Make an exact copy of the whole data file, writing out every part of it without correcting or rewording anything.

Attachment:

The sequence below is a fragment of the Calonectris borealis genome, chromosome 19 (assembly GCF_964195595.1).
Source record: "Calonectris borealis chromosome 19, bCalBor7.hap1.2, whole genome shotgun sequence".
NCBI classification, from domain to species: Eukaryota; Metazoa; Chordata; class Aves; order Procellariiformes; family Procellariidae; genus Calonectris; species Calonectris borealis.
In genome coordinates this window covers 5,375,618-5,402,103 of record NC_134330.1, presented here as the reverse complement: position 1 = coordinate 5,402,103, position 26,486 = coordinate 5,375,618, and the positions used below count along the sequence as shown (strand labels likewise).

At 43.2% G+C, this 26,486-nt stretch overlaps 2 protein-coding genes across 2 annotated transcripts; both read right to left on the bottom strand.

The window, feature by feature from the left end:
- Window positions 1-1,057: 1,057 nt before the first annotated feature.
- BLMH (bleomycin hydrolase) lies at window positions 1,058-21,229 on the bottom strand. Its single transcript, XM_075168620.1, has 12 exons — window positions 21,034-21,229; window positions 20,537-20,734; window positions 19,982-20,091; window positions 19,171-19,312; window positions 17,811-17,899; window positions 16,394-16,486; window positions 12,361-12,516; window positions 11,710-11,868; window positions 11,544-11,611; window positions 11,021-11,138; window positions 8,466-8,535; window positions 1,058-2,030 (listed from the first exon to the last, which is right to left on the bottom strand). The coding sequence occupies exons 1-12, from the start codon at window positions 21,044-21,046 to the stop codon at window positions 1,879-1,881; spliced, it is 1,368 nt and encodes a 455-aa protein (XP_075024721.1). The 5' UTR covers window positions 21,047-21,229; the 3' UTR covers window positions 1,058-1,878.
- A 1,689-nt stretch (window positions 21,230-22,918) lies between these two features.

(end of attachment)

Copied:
The sequence below is a fragment of the Calonectris borealis genome, chromosome 19 (assembly GCF_964195595.1).
Source record: "Calonectris borealis chromosome 19, bCalBor7.hap1.2, whole genome shotgun sequence".
NCBI classification, from domain to species: Eukaryota; Metazoa; Chordata; class Aves; order Procellariiformes; family Procellariidae; genus Calonectris; species Calonectris borealis.
In genome coordinates this window covers 5,375,618-5,402,103 of record NC_134330.1, presented here as the reverse complement: position 1 = coordinate 5,402,103, position 26,486 = coordinate 5,375,618, and the positions used below count along the sequence as shown (strand labels likewise).

At 43.2% G+C, this 26,486-nt stretch overlaps 2 protein-coding genes across 2 annotated transcripts; both read right to left on the bottom strand.

The window, feature by feature from the left end:
- Window positions 1-1,057: 1,057 nt before the first annotated feature.
- BLMH (bleomycin hydrolase) lies at window positions 1,058-21,229 on the bottom strand. Its single transcript, XM_075168620.1, has 12 exons — window positions 21,034-21,229; window positions 20,537-20,734; window positions 19,982-20,091; window positions 19,171-19,312; window positions 17,811-17,899; window positions 16,394-16,486; window positions 12,361-12,516; window positions 11,710-11,868; window positions 11,544-11,611; window positions 11,021-11,138; window positions 8,466-8,535; window positions 1,058-2,030 (listed from the first exon to the last, which is right to left on the bottom strand). The coding sequence occupies exons 1-12, from the start codon at window positions 21,044-21,046 to the stop codon at window positions 1,879-1,881; spliced, it is 1,368 nt and encodes a 455-aa protein (XP_075024721.1). The 5' UTR covers window positions 21,047-21,229; the 3' UTR covers window positions 1,058-1,878.
- A 1,689-nt stretch (window positions 21,230-22,918) lies between these two features.